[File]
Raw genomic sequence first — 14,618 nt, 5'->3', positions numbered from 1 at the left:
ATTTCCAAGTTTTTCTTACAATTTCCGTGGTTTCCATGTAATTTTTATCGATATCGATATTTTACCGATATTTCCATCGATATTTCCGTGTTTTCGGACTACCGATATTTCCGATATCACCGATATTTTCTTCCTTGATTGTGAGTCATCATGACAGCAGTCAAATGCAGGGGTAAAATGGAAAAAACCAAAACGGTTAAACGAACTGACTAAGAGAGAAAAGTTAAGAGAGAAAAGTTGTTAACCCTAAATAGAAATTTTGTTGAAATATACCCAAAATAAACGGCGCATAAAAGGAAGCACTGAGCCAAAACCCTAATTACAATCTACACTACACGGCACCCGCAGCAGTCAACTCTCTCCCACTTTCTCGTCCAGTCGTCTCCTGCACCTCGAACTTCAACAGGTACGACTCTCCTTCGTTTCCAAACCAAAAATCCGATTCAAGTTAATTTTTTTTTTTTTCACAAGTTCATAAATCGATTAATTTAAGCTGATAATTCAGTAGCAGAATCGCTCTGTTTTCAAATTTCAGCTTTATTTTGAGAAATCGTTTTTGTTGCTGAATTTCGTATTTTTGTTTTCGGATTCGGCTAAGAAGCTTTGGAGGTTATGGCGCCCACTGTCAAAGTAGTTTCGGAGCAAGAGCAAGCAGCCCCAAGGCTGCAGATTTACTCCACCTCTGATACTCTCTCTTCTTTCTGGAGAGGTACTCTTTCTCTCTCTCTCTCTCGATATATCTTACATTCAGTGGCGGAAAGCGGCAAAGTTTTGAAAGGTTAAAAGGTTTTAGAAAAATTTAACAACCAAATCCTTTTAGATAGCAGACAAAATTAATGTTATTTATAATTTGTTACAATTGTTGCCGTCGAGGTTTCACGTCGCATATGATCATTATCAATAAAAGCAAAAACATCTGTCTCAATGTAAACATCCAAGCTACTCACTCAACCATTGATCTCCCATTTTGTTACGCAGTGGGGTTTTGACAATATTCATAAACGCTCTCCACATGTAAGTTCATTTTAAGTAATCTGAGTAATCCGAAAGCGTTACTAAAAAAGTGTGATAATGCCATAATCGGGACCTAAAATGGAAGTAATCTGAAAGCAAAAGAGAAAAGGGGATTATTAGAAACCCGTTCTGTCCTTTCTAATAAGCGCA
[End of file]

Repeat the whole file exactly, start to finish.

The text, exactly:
Raw genomic sequence first — 14,618 nt, 5'->3', positions numbered from 1 at the left:
ATTTCCAAGTTTTTCTTACAATTTCCGTGGTTTCCATGTAATTTTTATCGATATCGATATTTTACCGATATTTCCATCGATATTTCCGTGTTTTCGGACTACCGATATTTCCGATATCACCGATATTTTCTTCCTTGATTGTGAGTCATCATGACAGCAGTCAAATGCAGGGGTAAAATGGAAAAAACCAAAACGGTTAAACGAACTGACTAAGAGAGAAAAGTTAAGAGAGAAAAGTTGTTAACCCTAAATAGAAATTTTGTTGAAATATACCCAAAATAAACGGCGCATAAAAGGAAGCACTGAGCCAAAACCCTAATTACAATCTACACTACACGGCACCCGCAGCAGTCAACTCTCTCCCACTTTCTCGTCCAGTCGTCTCCTGCACCTCGAACTTCAACAGGTACGACTCTCCTTCGTTTCCAAACCAAAAATCCGATTCAAGTTAATTTTTTTTTTTTTCACAAGTTCATAAATCGATTAATTTAAGCTGATAATTCAGTAGCAGAATCGCTCTGTTTTCAAATTTCAGCTTTATTTTGAGAAATCGTTTTTGTTGCTGAATTTCGTATTTTTGTTTTCGGATTCGGCTAAGAAGCTTTGGAGGTTATGGCGCCCACTGTCAAAGTAGTTTCGGAGCAAGAGCAAGCAGCCCCAAGGCTGCAGATTTACTCCACCTCTGATACTCTCTCTTCTTTCTGGAGAGGTACTCTTTCTCTCTCTCTCTCTCGATATATCTTACATTCAGTGGCGGAAAGCGGCAAAGTTTTGAAAGGTTAAAAGGTTTTAGAAAAATTTAACAACCAAATCCTTTTAGATAGCAGACAAAATTAATGTTATTTATAATTTGTTACAATTGTTGCCGTCGAGGTTTCACGTCGCATATGATCATTATCAATAAAAGCAAAAACATCTGTCTCAATGTAAACATCCAAGCTACTCACTCAACCATTGATCTCCCATTTTGTTACGCAGTGGGGTTTTGACAATATTCATAAACGCTCTCCACATGTAAGTTCATTTTAAGTAATCTGAGTAATCCGAAAGCGTTACTAAAAAAGTGTGATAATGCCATAATCGGGACCTAAAATGGAAGTAATCTGAAAGCAAAAGAGAAAAGGGGATTATTAGAAACCCGTTCTGTCCTTTCTAATAAGCGCA